With full tummies, we all hug and then disperse to our separate vehicles and make a run for the border.

The average wait time to cross the border in Tijuana is two hours, which means a little extra time to shop. We always get some hot churros from the vendors weaving between cars, and Kent and I even hopped out of the van for 20 minutes to browse the shops on the side of the road. Eventually we made it to the border, flashed our passports, and cruised into the U.S., where the stark contrast between the two countries is at once obvious. It is amazing to me that this little line drawn across a street determines a great deal about how a person born on either side will live out his or her life:

In a matter of hours we were landing in Salt Lake and picking up our kids, grateful to be home and grateful for the enrichment we'd had all week.

No matter how hard I work during these projects, I always come away feeling uplifted and blessed by the service to me of those whom I went to serve.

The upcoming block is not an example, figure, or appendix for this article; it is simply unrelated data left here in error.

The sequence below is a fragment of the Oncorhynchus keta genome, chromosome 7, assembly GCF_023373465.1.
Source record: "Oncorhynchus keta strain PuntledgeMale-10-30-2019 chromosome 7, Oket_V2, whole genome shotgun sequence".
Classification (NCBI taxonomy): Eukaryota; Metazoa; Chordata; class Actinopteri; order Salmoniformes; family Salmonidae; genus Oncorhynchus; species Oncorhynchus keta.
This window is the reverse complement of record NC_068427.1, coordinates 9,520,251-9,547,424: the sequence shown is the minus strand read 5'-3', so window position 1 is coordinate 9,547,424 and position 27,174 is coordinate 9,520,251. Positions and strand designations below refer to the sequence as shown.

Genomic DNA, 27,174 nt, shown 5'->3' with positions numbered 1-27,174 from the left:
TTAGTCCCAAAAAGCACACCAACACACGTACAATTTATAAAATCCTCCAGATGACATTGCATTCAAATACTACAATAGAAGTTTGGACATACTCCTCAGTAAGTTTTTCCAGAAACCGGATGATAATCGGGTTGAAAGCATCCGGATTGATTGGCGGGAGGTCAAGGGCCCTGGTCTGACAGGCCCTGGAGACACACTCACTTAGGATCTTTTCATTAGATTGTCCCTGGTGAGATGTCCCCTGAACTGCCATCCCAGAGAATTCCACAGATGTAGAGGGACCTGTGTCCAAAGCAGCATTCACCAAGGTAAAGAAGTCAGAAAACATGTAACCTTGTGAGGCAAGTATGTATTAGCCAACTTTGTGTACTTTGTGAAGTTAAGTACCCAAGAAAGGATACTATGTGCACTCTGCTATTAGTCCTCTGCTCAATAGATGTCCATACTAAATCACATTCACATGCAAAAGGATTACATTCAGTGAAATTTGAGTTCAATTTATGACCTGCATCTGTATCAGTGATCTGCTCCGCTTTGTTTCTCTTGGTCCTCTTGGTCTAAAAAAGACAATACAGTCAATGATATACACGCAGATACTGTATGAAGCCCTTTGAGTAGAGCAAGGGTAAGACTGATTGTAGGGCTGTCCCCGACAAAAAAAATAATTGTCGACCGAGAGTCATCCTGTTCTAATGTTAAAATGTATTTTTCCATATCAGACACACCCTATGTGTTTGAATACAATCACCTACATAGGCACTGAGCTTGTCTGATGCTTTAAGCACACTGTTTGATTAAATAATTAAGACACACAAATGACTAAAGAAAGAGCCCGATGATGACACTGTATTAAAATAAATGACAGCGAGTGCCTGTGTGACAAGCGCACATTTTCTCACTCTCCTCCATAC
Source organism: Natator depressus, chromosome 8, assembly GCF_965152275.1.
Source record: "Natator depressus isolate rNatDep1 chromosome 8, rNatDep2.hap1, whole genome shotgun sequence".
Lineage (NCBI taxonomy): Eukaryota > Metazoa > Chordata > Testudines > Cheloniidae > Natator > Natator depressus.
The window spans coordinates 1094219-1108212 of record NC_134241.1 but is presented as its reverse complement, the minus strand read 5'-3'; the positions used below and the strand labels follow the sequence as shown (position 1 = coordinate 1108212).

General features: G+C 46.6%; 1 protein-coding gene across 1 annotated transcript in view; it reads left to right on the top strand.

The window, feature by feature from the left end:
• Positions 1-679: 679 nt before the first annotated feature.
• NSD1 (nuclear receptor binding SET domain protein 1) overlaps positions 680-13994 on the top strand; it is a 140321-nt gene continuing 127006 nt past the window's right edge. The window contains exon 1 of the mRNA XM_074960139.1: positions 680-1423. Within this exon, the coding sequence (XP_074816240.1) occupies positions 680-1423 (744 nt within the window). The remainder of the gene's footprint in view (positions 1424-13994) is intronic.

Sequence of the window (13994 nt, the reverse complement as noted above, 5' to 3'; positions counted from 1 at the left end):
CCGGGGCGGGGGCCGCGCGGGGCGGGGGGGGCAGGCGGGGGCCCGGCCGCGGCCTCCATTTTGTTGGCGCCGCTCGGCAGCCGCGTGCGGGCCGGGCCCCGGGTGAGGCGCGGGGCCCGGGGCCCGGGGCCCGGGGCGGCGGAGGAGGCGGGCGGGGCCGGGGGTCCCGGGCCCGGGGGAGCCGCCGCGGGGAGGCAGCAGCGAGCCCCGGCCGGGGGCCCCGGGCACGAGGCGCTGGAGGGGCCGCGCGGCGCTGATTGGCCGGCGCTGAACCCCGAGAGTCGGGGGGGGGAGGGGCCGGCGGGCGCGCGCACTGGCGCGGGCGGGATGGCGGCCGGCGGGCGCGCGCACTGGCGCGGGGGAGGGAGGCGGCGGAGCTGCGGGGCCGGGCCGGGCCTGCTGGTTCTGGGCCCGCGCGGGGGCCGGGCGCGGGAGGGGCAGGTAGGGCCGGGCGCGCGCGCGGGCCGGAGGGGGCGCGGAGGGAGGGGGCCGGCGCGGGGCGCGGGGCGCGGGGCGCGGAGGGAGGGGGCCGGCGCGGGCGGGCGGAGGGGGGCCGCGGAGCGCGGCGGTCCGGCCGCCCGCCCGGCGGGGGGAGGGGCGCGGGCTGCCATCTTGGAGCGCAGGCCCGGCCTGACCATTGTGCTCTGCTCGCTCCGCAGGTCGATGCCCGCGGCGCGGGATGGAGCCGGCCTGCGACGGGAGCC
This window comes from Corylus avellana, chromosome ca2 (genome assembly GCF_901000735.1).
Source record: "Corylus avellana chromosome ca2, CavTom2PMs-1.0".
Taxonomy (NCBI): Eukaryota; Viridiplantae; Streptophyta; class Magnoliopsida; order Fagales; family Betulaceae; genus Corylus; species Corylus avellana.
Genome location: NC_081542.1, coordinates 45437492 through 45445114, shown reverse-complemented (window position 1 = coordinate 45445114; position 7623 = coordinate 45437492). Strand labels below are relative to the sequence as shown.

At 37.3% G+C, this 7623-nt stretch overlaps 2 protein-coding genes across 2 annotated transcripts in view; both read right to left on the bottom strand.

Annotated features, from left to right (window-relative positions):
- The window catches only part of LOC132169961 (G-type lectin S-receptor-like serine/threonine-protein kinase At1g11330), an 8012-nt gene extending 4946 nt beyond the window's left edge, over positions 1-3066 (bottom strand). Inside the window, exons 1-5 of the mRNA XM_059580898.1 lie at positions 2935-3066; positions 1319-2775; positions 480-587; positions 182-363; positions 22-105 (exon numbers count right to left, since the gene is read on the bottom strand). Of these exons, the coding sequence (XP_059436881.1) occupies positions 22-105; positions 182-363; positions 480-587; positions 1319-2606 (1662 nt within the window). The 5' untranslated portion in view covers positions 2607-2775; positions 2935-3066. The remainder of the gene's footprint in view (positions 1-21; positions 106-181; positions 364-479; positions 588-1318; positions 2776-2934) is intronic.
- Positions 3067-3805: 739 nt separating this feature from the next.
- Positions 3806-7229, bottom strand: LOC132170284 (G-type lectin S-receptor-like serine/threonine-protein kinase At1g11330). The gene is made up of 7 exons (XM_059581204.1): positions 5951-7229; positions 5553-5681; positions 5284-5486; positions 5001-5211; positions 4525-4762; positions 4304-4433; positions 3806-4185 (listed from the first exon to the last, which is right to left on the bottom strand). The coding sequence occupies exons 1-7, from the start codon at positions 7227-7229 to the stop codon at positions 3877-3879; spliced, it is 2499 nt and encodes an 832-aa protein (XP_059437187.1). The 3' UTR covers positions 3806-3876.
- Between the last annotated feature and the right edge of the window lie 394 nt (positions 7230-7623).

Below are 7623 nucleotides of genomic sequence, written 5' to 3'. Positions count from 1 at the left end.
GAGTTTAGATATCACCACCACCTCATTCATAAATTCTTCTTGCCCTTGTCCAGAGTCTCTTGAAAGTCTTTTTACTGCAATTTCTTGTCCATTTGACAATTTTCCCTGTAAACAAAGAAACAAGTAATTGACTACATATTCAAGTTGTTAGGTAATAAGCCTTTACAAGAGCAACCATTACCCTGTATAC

That is part of the reason I am excited to be working officially with the foundation. Beginning at the end of July, I am taking Sarah's place as Administrative Assistant/Work Project Coordinator at the foundation. With all five of my kids starting school, I'll have a few hours each week that I can give to the foundation, and I hope to take on more responsibilities there as my children get older.

Click the link if you want to learn more about A Child's Hope Foundation.

Friday, July 8, 2011

Mexico Work Project: Friday

Friday is always the last day a group has to finish up work at the orphanages. When we took our family in December one year, the kids stayed hard at work sanding 20 benches our group had built for a chapel.

The rest of the group came at crunch time to finish the staining.

This last trip, part of the group finished work on the roof...

...others built walls for the girls' bathroom...